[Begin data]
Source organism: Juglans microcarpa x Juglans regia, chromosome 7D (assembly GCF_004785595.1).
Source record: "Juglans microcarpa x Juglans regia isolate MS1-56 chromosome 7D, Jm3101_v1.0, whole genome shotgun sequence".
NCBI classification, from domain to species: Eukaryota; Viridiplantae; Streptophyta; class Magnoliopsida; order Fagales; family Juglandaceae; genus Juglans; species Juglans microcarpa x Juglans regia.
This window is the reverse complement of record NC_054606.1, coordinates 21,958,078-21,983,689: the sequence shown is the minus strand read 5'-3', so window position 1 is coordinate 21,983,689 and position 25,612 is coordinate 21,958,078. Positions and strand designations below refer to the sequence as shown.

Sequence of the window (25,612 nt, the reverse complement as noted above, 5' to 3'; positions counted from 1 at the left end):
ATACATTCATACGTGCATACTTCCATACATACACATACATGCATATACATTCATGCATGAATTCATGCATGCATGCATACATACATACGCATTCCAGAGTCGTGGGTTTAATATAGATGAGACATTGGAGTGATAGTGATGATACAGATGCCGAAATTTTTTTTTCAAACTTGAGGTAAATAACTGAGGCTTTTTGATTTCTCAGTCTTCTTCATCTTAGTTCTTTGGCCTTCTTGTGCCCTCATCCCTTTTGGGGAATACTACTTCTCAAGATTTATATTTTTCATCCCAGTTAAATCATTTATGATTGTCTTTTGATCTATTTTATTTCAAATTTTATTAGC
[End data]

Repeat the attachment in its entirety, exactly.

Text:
Source organism: Juglans microcarpa x Juglans regia, chromosome 7D (assembly GCF_004785595.1).
Source record: "Juglans microcarpa x Juglans regia isolate MS1-56 chromosome 7D, Jm3101_v1.0, whole genome shotgun sequence".
NCBI classification, from domain to species: Eukaryota; Viridiplantae; Streptophyta; class Magnoliopsida; order Fagales; family Juglandaceae; genus Juglans; species Juglans microcarpa x Juglans regia.
This window is the reverse complement of record NC_054606.1, coordinates 21,958,078-21,983,689: the sequence shown is the minus strand read 5'-3', so window position 1 is coordinate 21,983,689 and position 25,612 is coordinate 21,958,078. Positions and strand designations below refer to the sequence as shown.

Sequence of the window (25,612 nt, the reverse complement as noted above, 5' to 3'; positions counted from 1 at the left end):
ATACATTCATACGTGCATACTTCCATACATACACATACATGCATATACATTCATGCATGAATTCATGCATGCATGCATACATACATACGCATTCCAGAGTCGTGGGTTTAATATAGATGAGACATTGGAGTGATAGTGATGATACAGATGCCGAAATTTTTTTTTCAAACTTGAGGTAAATAACTGAGGCTTTTTGATTTCTCAGTCTTCTTCATCTTAGTTCTTTGGCCTTCTTGTGCCCTCATCCCTTTTGGGGAATACTACTTCTCAAGATTTATATTTTTCATCCCAGTTAAATCATTTATGATTGTCTTTTGATCTATTTTATTTCAAATTTTATTAGC